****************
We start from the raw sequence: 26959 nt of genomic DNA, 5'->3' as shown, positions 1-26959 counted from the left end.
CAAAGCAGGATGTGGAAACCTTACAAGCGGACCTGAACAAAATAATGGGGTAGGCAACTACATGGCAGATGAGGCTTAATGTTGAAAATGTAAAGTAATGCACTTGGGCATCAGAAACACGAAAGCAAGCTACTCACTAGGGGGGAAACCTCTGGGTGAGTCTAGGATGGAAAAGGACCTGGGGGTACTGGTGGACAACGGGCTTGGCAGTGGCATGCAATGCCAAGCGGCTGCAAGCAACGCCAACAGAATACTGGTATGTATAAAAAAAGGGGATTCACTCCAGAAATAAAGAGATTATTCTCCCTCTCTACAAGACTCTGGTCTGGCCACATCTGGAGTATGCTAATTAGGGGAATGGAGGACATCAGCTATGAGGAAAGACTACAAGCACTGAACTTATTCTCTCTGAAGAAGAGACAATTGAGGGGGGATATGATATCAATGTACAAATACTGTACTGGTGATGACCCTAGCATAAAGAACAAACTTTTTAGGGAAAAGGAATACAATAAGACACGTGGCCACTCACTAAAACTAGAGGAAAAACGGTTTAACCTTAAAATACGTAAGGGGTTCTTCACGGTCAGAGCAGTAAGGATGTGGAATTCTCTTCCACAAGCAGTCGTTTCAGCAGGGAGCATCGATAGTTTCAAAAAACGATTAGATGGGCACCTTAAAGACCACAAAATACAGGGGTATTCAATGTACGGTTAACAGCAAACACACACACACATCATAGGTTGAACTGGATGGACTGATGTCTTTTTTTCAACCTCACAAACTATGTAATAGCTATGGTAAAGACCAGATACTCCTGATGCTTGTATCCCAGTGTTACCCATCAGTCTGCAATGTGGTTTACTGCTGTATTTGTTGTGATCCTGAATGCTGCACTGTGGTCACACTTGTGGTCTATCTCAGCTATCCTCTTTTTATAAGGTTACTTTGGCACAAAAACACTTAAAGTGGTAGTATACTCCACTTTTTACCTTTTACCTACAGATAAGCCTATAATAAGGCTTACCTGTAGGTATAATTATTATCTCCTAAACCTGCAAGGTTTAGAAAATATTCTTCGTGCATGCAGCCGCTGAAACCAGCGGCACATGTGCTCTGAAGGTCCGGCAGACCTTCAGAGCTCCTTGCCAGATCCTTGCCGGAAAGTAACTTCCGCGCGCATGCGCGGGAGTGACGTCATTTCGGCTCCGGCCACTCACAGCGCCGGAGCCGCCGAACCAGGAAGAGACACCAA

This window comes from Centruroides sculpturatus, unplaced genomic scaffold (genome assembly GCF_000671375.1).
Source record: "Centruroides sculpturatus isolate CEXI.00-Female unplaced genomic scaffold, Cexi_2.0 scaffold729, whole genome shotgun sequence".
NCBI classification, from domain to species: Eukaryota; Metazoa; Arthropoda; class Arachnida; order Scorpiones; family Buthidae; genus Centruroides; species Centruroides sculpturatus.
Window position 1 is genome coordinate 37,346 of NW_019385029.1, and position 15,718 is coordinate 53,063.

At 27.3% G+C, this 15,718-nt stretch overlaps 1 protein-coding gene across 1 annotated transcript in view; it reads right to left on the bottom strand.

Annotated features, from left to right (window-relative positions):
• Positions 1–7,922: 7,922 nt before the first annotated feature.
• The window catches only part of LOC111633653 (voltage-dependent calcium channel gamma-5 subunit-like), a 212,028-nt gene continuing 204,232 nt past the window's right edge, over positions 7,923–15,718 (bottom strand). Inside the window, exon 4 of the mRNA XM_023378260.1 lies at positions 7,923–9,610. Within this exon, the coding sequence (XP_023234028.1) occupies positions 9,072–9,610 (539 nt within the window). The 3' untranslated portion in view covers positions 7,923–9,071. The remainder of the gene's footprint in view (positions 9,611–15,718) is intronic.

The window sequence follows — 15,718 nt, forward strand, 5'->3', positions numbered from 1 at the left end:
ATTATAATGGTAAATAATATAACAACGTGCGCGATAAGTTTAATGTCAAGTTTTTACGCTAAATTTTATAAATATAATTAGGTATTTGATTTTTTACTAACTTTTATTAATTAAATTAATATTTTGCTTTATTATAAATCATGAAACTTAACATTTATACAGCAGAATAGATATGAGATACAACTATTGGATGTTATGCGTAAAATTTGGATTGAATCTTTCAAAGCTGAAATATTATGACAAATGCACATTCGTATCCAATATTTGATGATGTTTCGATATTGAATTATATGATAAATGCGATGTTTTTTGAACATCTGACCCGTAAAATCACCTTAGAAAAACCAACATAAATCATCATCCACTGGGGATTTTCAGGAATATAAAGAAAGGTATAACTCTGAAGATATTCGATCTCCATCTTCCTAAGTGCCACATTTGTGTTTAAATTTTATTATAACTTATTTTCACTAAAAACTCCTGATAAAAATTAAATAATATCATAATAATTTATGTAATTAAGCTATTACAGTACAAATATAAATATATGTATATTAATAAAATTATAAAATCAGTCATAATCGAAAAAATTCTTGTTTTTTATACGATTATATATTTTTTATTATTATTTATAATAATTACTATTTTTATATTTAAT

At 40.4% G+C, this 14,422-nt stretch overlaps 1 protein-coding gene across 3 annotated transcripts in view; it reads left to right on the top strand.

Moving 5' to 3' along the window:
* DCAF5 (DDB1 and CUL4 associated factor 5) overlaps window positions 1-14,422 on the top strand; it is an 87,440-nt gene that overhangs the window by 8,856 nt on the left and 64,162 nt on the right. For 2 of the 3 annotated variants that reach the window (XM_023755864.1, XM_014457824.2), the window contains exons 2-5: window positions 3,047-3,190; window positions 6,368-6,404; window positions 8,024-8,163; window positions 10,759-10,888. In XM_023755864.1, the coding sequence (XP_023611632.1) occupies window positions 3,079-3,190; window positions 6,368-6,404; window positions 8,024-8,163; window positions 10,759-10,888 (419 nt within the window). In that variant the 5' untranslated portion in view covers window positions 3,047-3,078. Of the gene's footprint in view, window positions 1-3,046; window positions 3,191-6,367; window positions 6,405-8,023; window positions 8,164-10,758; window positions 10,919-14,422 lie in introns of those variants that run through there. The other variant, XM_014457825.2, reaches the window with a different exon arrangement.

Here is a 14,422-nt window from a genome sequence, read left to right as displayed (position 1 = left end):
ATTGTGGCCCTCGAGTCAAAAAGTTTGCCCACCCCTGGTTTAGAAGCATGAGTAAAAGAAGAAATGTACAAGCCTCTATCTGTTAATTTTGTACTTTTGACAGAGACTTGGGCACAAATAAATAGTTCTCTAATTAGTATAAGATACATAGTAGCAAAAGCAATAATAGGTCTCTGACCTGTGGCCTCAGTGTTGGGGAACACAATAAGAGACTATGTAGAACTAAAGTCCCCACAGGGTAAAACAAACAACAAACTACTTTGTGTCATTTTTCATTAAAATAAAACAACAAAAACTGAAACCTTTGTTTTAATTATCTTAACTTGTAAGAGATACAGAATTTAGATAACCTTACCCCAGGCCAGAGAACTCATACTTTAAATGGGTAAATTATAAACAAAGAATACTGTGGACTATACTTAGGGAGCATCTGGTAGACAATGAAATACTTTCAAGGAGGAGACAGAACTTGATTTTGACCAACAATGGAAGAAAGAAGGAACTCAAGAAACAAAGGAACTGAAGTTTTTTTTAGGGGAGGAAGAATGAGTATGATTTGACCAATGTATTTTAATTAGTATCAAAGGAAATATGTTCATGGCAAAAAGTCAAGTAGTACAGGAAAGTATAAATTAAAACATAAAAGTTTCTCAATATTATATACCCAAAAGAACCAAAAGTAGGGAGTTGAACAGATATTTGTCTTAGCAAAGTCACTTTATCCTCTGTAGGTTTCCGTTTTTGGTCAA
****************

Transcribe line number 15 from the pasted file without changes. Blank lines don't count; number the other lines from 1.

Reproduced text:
* DCAF5 (DDB1 and CUL4 associated factor 5) overlaps window positions 1-14,422 on the top strand; it is an 87,440-nt gene that overhangs the window by 8,856 nt on the left and 64,162 nt on the right. For 2 of the 3 annotated variants that reach the window (XM_023755864.1, XM_014457824.2), the window contains exons 2-5: window positions 3,047-3,190; window positions 6,368-6,404; window positions 8,024-8,163; window positions 10,759-10,888. In XM_023755864.1, the coding sequence (XP_023611632.1) occupies window positions 3,079-3,190; window positions 6,368-6,404; window positions 8,024-8,163; window positions 10,759-10,888 (419 nt within the window). In that variant the 5' untranslated portion in view covers window positions 3,047-3,078. Of the gene's footprint in view, window positions 1-3,046; window positions 3,191-6,367; window positions 6,405-8,023; window positions 8,164-10,758; window positions 10,919-14,422 lie in introns of those variants that run through there. The other variant, XM_014457825.2, reaches the window with a different exon arrangement.